So we will use very superficial needling to stimulate the skin to produce more collagen, in which case the, and the hyaluronic acid elastin all of the proteins that are found in that extracellular matrix in order to improve skin elasticity, plumpness, and texture. And then also we use needling.
Anytime you roll or create a, an, and a little channel by puncturing the skin. It allows product or whatever it is on top of the skin to move into those deeper layers of the skin. So we use it. Same microneedling is a very popular treatment that we use. And facial acupuncture. So it’s a number, like a plum blossom, a lot of superficial needles in one small area, and then you rub product into the surface of the skin.
So by superficial needling, we’re creating tiny little channels in the skin that make it easier for topical products, including hyaluronic acid, serums, or creams. To penetrate into the deeper layers through the epidermis, into the germal layer and below, and this will enhance the absorption and the effectiveness of whatever product we’re using.
And then that combination of superficial needling and hyaluronic acid, whether it’s in the form of a serum or a cream, can enhance the skin, make nice and plumb, make it smoother, more even toned with reduced fine lines, wrinkles, and even scarring it at ate layers. When we think about hyaluronic acid and topical products we think of it either as a serum or a cream or a mask. Another conversation, at another time, which I promise I will deliver here. And so we’ll use these products that contain dosages of hyaluronic acid and they go into the surface of the skin and directly moisturize the, those deeper layers and superficial layers.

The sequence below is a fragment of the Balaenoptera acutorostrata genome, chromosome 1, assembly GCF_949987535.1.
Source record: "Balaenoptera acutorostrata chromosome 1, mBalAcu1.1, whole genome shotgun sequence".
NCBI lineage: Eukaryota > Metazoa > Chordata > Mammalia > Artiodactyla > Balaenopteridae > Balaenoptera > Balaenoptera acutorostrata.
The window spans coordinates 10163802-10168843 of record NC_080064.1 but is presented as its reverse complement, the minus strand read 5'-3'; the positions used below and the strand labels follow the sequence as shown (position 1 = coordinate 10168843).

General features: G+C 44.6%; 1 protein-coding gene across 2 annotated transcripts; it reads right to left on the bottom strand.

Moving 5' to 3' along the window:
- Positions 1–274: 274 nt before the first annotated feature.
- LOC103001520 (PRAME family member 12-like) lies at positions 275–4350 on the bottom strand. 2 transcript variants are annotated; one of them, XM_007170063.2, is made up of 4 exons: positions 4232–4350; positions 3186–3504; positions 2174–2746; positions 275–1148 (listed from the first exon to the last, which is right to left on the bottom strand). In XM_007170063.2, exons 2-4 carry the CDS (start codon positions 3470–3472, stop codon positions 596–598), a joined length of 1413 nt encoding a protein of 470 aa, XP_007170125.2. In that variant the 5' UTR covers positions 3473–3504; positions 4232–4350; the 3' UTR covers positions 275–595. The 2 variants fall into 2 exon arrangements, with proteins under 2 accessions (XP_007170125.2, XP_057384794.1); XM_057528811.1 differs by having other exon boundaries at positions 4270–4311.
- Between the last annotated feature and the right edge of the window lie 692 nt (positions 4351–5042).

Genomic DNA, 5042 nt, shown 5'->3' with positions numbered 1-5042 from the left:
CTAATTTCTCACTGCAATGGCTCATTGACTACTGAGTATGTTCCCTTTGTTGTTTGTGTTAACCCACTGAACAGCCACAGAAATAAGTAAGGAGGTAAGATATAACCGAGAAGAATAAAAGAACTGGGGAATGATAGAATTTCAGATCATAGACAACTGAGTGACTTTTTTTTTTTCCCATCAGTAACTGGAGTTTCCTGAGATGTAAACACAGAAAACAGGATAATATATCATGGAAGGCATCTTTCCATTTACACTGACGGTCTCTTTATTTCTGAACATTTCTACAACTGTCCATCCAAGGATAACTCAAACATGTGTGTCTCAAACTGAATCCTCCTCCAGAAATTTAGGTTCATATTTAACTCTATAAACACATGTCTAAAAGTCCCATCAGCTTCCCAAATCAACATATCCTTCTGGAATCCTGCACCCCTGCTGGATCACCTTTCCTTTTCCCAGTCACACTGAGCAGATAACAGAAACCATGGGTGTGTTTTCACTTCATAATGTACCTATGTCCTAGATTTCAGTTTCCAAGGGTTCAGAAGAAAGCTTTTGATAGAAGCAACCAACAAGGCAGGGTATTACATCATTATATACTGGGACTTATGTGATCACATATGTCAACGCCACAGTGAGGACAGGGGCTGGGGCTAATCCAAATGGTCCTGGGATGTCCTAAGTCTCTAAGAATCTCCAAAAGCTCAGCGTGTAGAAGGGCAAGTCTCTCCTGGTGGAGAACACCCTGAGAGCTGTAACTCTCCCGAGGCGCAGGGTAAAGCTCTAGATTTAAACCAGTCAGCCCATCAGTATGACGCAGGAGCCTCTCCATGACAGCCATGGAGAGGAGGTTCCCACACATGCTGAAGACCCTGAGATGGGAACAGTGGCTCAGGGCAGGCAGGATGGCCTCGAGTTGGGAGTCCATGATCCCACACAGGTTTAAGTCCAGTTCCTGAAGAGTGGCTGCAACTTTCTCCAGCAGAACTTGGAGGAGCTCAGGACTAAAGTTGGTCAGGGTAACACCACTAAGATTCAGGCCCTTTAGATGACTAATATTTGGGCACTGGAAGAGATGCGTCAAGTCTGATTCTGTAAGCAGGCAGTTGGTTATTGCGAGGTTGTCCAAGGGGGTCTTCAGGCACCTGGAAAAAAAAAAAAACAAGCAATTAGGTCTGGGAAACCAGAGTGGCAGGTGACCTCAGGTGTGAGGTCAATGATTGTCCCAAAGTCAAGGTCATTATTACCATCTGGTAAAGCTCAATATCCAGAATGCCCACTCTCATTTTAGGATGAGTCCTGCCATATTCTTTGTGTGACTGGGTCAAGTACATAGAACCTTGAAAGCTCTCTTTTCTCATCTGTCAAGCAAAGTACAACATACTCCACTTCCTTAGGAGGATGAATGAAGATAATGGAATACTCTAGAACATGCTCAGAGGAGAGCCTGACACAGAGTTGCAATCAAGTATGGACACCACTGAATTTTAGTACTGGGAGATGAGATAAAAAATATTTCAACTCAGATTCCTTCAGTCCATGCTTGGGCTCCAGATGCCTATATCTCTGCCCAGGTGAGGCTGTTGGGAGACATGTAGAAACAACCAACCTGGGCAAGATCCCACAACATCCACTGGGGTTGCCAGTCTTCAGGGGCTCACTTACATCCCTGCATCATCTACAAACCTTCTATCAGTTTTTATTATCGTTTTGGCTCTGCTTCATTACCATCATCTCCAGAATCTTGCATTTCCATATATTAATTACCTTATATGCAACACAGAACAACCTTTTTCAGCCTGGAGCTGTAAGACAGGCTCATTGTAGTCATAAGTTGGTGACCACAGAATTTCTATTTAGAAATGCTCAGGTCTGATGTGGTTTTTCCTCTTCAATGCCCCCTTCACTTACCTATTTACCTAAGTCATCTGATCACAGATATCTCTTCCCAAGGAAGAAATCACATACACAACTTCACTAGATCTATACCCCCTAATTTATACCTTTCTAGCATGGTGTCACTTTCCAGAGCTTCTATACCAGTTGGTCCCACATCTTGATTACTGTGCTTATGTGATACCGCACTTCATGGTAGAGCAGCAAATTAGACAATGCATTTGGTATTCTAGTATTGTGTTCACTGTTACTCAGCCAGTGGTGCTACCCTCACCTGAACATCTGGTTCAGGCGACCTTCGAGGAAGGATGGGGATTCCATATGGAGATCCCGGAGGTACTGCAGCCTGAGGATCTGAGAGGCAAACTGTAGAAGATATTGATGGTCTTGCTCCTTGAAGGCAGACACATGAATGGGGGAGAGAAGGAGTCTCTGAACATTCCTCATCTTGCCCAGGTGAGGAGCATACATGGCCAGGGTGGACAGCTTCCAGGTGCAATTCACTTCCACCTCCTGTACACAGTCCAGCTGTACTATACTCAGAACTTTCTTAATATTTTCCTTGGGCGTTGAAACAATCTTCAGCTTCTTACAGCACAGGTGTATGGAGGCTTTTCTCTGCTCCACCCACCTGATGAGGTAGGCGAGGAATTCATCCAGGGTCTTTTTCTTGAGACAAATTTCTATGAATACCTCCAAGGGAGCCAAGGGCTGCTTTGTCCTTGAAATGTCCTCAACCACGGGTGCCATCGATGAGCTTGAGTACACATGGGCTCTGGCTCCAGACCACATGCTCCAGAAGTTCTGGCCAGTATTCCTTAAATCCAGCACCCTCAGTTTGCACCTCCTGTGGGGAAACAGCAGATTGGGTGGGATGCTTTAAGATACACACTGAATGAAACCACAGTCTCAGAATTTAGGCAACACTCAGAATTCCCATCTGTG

Their job is to retain water. So again, the protio glycans on the hyaluronic acid proteins bring water into the tissue or wherever the hyaluronic acid sits to improve the skin plumpness and reduce the appearance of fine line and wrinkles. So it’s immediate hydration. You put the product on the moisture, it attracts the moisture and plumps the surface of the skin.
Depending upon the product and depending upon the depth of penetration, if it’s sitting on the surface of the skin, this product, then it’s gonna bring moisture to the surface of the skin, and if you can press it through the deeper layers. Say with the addition of superficial needling, then it actually goes into the tissue below the germal layer, and then it has longer lasting results.